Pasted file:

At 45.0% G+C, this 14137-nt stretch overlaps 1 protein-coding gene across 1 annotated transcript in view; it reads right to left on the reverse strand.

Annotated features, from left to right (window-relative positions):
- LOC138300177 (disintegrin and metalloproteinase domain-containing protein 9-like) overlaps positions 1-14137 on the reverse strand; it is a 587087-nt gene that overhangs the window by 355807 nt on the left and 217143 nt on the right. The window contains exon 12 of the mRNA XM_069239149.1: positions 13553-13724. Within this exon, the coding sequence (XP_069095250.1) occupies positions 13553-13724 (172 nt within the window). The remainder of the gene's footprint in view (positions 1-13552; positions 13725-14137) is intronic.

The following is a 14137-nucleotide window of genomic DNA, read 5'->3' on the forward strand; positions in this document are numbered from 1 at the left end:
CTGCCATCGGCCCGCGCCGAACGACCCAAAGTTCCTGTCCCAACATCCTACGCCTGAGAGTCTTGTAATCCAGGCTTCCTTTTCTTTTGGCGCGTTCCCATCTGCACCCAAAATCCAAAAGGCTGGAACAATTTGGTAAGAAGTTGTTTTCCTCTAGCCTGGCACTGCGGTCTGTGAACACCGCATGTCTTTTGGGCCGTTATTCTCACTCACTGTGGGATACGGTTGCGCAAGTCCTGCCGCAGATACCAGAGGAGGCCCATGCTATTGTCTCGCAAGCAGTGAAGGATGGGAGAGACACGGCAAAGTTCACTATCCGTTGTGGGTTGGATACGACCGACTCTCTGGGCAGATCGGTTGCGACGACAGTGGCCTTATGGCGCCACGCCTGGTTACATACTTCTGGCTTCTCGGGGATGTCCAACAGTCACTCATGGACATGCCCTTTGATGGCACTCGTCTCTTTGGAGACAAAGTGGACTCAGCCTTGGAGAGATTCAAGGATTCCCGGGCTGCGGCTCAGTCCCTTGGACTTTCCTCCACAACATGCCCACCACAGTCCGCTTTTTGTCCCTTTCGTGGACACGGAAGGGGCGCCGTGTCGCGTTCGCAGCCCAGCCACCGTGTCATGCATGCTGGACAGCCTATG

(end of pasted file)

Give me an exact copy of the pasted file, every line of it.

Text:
At 45.0% G+C, this 14137-nt stretch overlaps 1 protein-coding gene across 1 annotated transcript in view; it reads right to left on the reverse strand.

Annotated features, from left to right (window-relative positions):
- LOC138300177 (disintegrin and metalloproteinase domain-containing protein 9-like) overlaps positions 1-14137 on the reverse strand; it is a 587087-nt gene that overhangs the window by 355807 nt on the left and 217143 nt on the right. The window contains exon 12 of the mRNA XM_069239149.1: positions 13553-13724. Within this exon, the coding sequence (XP_069095250.1) occupies positions 13553-13724 (172 nt within the window). The remainder of the gene's footprint in view (positions 1-13552; positions 13725-14137) is intronic.

The following is a 14137-nucleotide window of genomic DNA, read 5'->3' on the forward strand; positions in this document are numbered from 1 at the left end:
CTGCCATCGGCCCGCGCCGAACGACCCAAAGTTCCTGTCCCAACATCCTACGCCTGAGAGTCTTGTAATCCAGGCTTCCTTTTCTTTTGGCGCGTTCCCATCTGCACCCAAAATCCAAAAGGCTGGAACAATTTGGTAAGAAGTTGTTTTCCTCTAGCCTGGCACTGCGGTCTGTGAACACCGCATGTCTTTTGGGCCGTTATTCTCACTCACTGTGGGATACGGTTGCGCAAGTCCTGCCGCAGATACCAGAGGAGGCCCATGCTATTGTCTCGCAAGCAGTGAAGGATGGGAGAGACACGGCAAAGTTCACTATCCGTTGTGGGTTGGATACGACCGACTCTCTGGGCAGATCGGTTGCGACGACAGTGGCCTTATGGCGCCACGCCTGGTTACATACTTCTGGCTTCTCGGGGATGTCCAACAGTCACTCATGGACATGCCCTTTGATGGCACTCGTCTCTTTGGAGACAAAGTGGACTCAGCCTTGGAGAGATTCAAGGATTCCCGGGCTGCGGCTCAGTCCCTTGGACTTTCCTCCACAACATGCCCACCACAGTCCGCTTTTTGTCCCTTTCGTGGACACGGAAGGGGCGCCGTGTCGCGTTCGCAGCCCAGCCACCGTGTCATGCATGCTGGACAGCCTATG